Saturday, February 7, 2015

B-Sides That Leave You Without Words

I haven't updated the blog for a few days because I'm working on a countdown that has proven to be more time consuming than I expected. If you're a regular reader, you may know I don't look back on the '90s with much love. Many of my favorite bands from my youth were calling it quits, and movements like grunge and Britpop, for the most part, weren't doing it for me. Living in the relative isolation of rural Japan for a couple of years before the Internet age, followed by five years at a demanding job, contributed to my musical malaise. A couple of weeks ago I had a post about the High Llamas that really got me thinking about the music that found its way to me during that lost decade. So, I began compiling a list of favorite tracks. Surprisingly, even with self-imposed rules like one track per artist, before I knew it I had about 150 candidates. That's too many. So, I'm in the process of whittling it down to 90 or 100 songs, and I hope to have it ready next week... warts and all. Seems it will have quite a different feel than the '80s UK indie hits list I launched about this time a year ago.

In the meantime, I'm still on my Terry Hall kick. Here are a couple of very loosely related B-sides from an era I enjoy much more than the '90s. In their early days, Hall saw something in Bananarama, and he invited the trio to work on the Fun Boy Three's "T'ain't What You Do (It's the Way That You Do It)." FB3 returned the favor a year later on Bananarama's "Really Saying Something." Both were big hits. "Give Us Back Our Cheap Fares" is the flip side to "Really Saying Something." The instrumental was written by Bananarama and Vaughan Toulouse of Department S. To these ears, it sounds like it would have made a fine B-side to the Specials' "Ghost Town." Of course, with "Why?" and "Friday Night, Saturday Morning" on the 12" of "Ghost Town," I don't think any of us are complaining.

Now let's go back to the record that started it all for the 2 Tone label. In 1979, the Specials (called the Special AKA at that moment) split a 7" with the Selecter. The unforgettable "Gangsters" was on one side, and the instrumental "The Selecter," by Neol Davies and drummer John Bradbury of the Specials, was on the other. In case you're wondering about the timeline, Pauline Black would join Davies' band a few months after the release of this single. I'm not sure where this song stands among the 2 Tone faithful, but I have always loved it. Unlike "Cheap Fares," no scratchy record this time. I'm taking it from the excellent 1993 two-disc set 'The 2 Tone Collection: A Checkered Past.'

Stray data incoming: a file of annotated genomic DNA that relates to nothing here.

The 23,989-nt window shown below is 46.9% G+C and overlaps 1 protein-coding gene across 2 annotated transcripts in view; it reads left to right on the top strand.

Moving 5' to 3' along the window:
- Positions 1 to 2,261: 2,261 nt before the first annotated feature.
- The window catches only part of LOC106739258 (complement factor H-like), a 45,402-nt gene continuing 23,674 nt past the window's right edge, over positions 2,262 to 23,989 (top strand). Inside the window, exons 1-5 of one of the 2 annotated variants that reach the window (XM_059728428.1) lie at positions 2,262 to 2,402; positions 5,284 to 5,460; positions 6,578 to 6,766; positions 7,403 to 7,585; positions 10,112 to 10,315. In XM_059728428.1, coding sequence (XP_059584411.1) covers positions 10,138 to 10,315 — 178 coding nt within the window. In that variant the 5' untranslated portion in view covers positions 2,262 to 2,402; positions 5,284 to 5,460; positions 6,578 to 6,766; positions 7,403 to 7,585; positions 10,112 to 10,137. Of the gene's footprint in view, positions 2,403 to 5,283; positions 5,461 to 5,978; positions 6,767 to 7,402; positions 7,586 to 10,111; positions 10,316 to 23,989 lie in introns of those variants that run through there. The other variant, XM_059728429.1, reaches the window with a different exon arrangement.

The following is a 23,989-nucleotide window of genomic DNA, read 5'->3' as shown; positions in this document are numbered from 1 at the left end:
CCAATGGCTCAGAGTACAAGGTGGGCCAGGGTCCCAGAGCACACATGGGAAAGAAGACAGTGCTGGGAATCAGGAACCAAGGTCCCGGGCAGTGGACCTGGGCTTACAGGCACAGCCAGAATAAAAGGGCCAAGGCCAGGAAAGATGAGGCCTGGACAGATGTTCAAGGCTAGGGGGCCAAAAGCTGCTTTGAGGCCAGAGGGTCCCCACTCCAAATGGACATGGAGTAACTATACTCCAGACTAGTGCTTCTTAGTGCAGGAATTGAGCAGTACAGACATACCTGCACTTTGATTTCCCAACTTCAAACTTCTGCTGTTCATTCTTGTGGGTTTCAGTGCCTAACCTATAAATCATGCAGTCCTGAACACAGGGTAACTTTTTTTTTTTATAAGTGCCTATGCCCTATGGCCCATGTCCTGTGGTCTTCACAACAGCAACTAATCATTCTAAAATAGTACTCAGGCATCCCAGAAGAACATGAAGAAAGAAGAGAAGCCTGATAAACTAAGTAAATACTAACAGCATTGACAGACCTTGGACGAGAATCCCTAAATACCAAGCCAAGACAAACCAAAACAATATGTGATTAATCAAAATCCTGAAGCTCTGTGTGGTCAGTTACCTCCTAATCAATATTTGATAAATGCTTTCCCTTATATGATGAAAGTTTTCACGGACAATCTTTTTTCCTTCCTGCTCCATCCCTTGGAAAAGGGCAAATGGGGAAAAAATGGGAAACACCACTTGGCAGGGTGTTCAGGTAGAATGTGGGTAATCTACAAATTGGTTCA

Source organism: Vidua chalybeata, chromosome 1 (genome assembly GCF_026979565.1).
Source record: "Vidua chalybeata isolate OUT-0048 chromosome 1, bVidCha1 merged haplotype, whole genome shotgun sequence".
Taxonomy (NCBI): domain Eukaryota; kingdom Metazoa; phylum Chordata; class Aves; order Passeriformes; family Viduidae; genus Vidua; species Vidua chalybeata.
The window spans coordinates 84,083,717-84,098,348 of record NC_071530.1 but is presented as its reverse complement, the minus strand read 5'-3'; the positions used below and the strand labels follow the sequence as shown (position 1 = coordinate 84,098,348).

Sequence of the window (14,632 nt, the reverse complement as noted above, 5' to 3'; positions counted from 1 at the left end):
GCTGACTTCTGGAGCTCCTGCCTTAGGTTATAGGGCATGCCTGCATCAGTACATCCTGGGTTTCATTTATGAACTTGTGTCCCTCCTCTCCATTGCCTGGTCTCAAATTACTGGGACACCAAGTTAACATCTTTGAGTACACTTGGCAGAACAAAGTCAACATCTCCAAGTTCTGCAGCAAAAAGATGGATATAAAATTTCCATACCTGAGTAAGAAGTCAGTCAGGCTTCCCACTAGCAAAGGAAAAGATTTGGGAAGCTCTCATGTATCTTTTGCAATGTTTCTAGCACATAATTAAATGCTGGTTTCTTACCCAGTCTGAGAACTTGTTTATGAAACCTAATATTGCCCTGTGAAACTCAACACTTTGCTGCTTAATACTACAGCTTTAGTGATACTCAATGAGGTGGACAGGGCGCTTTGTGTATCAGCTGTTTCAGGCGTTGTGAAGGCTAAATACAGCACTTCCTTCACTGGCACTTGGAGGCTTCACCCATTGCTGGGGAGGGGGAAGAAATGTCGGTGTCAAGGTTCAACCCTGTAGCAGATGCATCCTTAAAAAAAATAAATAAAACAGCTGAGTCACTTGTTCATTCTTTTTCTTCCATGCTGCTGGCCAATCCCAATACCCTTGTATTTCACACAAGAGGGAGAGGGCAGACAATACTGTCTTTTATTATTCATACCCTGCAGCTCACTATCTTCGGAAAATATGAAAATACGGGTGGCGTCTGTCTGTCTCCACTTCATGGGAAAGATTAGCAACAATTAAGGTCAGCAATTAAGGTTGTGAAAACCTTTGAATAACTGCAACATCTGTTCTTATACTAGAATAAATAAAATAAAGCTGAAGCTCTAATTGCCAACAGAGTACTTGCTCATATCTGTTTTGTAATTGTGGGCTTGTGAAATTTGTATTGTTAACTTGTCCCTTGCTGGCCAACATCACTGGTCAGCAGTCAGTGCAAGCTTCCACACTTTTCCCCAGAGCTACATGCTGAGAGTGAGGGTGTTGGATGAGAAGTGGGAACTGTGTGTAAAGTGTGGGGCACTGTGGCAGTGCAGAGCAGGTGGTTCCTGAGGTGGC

Give Us Back Our Cheap Fares
The Selecter


The Swede said...

I really liked Bananarama for the first year or so and 'Aie a Mwana' in particular was rarely off the deck at the shop. Their stuff pales next to The Selecter though and this still sounds terrific.

Scott said...

Being a huge fan of a list I am fair looking forward to your rundown Brian. Similiar to yourself I lost a bit of interest in music for a while in the 90's but looking back now there was still some great music being made.

george said...

Another list Brian? Sounds like a damned fine idea. What is it about middle-aged men and lists? The "Fares" singles reminds me of just how many political-protest songs there were in the 1980s. In that decade I remember many councils in England tried to have a policy of cheap fares to encourage the use of public transport. This was declared illegal in London, for example.

Brian said...

Swede, Sounds like I stuck with them just a tad longer than you did, Who would have guessed then those ladies would produce slick No. 1 hits all around the world just a few short years later.

We old-timers do love our lists, don't we? Good point about protest songs from that period. One more reason why this song would have fit in quite well with "Ghost Town." Oh, and George, I'm still checking in with your blog every day, but I can't seem to get my comments to stick again. I have tried on my phone and laptop to no avail. Obviously, it's just me as you're still getting plenty of involvement from others. Grr.

I'm finding I probably didn't dislike the '90s quite as much I thought. I just didn't have the time to dig as deep as when I was a kid, unfortunately. My displeasure with the industry probably had more to do with the changes in "indie" and the way the majors had to ruin a good thing by getting involved. They finally figured out it was a good place to make a buck... and it all became tainted. In 2000, for a myriad of reasons I'm sure will come up during the countdown, I found my musical mojo again... or maybe it was the industry that did. Either way, I have never had a problem discovering new music after that dark period.

george said...

Brian, re comments, are you logged in to your google account before posting? I find that I have to have my google account opened before I can post a comment